Journalism “legals”: when is something in the public interest?

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Picture: Pixabay

A Mediaonline article published this week does an excellent job of laying out some of the legal considerations governing the publication of sensitive material in South Africa.
The article carries interviews with the people involved in looking at the legal ramifications of Jacques Pauw’s book, The President’s Keeper, (one of whom is my sister Gill Moodie) and notes that while something may ordinarily be dangerous to publish, the factor of “public interest” can come into play and make publication justifiable:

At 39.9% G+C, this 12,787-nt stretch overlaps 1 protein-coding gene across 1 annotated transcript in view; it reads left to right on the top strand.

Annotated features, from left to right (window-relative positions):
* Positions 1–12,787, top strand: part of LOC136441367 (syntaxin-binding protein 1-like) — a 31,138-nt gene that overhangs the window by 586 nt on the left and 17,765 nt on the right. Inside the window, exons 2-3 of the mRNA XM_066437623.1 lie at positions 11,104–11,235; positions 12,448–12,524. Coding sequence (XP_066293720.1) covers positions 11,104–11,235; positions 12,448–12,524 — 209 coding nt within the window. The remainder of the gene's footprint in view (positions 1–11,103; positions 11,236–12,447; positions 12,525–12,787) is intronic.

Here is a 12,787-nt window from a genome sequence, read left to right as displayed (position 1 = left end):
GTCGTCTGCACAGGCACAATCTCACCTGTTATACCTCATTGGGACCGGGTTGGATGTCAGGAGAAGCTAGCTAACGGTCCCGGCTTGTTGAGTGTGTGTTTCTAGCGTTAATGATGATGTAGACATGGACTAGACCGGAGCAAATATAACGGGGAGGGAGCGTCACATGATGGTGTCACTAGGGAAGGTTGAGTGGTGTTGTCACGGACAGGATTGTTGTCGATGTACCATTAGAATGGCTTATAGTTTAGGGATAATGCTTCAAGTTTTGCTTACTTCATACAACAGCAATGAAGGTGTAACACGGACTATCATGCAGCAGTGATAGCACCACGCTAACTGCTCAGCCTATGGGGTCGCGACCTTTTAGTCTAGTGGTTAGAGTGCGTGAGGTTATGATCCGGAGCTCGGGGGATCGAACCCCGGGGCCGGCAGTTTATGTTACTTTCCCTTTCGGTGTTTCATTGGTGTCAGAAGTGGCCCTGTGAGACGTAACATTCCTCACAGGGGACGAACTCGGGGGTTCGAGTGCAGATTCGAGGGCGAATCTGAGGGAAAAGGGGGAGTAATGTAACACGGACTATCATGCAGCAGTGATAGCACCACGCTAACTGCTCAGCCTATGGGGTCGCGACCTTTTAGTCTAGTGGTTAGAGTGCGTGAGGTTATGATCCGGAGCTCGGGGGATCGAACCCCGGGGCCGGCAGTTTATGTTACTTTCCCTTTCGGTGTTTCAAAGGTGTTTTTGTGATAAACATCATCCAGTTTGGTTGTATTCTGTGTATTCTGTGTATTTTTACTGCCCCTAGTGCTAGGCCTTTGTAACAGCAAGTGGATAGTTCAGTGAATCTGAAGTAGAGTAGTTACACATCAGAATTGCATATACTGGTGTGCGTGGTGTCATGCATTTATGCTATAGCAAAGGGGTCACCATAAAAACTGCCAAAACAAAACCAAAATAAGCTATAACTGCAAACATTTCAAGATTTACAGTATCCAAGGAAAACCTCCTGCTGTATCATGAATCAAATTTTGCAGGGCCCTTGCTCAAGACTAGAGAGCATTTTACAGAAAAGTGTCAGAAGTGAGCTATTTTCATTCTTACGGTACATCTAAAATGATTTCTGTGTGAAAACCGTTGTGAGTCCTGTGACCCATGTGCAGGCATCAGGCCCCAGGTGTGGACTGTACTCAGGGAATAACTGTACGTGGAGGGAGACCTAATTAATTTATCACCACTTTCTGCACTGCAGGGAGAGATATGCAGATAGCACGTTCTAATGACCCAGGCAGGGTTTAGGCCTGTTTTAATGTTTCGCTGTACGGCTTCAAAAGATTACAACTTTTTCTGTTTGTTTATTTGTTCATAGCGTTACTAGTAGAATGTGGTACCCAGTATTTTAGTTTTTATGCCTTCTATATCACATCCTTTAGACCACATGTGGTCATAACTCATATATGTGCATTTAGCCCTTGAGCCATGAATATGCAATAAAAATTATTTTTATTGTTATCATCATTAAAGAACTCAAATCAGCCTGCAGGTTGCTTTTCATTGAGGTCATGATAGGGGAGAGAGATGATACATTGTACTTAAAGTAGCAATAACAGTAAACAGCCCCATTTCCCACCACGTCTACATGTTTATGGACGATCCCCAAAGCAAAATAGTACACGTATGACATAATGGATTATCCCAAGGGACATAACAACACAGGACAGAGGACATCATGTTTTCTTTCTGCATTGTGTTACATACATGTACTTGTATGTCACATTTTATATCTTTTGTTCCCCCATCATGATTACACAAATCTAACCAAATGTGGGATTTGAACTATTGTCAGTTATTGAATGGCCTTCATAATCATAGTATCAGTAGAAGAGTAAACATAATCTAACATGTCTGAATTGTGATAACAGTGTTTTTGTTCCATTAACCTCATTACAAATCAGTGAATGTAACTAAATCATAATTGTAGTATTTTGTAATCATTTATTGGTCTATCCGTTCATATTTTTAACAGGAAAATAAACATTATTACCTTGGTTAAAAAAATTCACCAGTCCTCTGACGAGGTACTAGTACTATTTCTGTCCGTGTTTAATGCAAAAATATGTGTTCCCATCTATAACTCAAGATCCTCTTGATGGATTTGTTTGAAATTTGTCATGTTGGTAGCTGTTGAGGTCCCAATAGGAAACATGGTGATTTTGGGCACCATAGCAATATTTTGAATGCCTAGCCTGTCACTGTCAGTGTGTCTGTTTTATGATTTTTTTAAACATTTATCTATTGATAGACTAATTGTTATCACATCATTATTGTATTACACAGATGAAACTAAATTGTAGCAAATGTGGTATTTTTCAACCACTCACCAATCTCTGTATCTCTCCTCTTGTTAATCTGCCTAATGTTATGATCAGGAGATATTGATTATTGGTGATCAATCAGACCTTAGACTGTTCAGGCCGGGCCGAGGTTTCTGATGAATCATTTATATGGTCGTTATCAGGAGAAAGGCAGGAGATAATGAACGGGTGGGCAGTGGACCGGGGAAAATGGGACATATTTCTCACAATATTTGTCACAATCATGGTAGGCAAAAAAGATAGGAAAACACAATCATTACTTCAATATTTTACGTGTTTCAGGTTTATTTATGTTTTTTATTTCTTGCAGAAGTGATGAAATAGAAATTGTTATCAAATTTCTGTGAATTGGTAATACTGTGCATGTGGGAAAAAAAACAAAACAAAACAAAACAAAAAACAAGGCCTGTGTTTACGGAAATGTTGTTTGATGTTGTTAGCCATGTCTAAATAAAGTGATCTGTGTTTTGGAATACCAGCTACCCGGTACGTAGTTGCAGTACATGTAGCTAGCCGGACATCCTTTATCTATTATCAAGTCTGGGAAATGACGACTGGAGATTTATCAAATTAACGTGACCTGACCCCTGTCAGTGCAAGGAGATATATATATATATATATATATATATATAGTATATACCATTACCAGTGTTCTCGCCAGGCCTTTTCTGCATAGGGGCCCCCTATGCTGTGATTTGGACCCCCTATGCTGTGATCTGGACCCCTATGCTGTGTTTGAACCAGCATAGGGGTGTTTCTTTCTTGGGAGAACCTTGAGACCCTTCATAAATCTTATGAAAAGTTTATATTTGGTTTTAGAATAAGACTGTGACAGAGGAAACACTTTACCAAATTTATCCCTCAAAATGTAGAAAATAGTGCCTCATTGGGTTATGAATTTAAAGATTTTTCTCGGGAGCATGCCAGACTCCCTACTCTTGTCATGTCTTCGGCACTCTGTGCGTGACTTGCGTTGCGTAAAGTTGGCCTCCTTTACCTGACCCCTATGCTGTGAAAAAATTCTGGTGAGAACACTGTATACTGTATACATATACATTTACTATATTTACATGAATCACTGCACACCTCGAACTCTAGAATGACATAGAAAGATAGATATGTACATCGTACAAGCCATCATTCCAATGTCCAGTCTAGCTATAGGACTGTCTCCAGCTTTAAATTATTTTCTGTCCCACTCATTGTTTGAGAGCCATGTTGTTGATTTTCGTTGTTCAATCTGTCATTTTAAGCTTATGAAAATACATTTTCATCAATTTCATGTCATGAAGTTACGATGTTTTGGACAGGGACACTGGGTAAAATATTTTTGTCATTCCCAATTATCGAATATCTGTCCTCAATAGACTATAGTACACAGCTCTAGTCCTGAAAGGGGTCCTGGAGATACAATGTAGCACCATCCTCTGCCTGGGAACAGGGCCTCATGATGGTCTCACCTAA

The next step is to ensure that what the journalist/author intends to publish is of public interest. This is vital because it can be used as a defence in a number of instances. De Klerk explains, “The law protects privacy for example, but privacy can be overridden if there is an overriding public interest present”.

In other words, you could argue that you published something defamatory or illegal because you believed it was in the public interest.

But what is “public interest”? Continue reading